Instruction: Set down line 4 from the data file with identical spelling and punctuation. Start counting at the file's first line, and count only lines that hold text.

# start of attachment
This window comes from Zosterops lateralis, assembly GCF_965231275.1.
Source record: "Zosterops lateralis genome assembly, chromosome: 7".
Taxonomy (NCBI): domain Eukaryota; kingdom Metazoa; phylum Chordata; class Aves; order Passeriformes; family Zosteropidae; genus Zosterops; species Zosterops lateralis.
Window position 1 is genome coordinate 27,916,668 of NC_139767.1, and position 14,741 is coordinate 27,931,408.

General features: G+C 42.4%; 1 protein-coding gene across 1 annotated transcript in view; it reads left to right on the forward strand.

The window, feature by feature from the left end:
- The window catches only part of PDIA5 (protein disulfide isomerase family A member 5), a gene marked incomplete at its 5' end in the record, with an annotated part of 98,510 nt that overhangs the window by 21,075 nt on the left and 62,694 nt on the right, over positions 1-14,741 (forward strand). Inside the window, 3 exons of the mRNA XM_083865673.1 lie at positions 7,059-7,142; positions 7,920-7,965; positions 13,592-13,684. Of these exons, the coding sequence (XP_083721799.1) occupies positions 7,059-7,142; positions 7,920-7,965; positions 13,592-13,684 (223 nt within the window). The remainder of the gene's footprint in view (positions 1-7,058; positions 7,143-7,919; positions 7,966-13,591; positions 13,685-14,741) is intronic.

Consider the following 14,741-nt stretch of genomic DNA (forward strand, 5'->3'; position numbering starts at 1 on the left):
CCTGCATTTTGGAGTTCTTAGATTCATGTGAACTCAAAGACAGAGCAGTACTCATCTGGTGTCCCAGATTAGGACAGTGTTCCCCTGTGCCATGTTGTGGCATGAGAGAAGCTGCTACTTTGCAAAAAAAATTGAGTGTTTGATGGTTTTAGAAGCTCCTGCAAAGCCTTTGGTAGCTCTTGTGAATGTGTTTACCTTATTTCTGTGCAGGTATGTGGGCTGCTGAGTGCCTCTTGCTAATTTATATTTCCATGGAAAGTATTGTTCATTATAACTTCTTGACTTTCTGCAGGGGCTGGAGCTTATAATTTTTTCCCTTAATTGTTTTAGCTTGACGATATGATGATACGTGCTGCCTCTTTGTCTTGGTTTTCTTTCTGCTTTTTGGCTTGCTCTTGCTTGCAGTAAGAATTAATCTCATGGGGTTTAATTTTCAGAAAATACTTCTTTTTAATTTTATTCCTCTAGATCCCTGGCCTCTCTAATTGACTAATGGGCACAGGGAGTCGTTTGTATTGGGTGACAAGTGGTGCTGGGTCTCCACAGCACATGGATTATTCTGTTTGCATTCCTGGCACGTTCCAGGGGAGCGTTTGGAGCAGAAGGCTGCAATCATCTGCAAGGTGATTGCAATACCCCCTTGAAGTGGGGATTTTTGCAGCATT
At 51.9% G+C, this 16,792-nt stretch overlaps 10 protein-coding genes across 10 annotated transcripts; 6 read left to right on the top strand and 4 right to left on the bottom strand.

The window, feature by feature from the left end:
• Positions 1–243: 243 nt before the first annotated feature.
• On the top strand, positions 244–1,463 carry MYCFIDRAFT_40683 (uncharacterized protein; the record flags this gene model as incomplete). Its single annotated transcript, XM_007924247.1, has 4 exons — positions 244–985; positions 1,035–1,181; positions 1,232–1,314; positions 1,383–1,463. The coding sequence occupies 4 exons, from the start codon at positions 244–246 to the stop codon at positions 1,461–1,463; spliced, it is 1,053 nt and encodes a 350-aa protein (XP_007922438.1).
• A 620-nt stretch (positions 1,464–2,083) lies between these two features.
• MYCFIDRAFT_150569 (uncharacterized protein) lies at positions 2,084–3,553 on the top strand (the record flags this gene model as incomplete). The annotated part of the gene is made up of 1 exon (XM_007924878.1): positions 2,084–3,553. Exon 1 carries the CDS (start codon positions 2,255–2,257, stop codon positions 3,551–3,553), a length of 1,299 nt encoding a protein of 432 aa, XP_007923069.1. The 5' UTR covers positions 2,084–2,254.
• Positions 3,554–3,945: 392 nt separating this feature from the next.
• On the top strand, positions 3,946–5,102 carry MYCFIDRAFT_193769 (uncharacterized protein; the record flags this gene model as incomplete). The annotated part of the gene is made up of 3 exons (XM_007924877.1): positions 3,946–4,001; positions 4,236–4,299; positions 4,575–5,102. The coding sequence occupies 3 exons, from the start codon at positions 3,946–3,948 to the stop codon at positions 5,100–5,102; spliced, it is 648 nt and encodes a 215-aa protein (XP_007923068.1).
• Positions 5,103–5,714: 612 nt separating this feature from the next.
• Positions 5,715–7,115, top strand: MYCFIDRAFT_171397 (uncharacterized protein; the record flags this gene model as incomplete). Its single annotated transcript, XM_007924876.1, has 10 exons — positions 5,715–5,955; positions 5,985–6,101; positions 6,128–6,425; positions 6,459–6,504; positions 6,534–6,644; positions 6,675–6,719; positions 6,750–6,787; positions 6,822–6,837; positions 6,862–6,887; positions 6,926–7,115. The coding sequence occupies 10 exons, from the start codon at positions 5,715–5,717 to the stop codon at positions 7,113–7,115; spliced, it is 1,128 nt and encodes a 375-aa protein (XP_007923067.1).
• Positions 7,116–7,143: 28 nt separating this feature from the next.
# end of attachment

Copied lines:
Window position 1 is genome coordinate 27,916,668 of NC_139767.1, and position 14,741 is coordinate 27,931,408.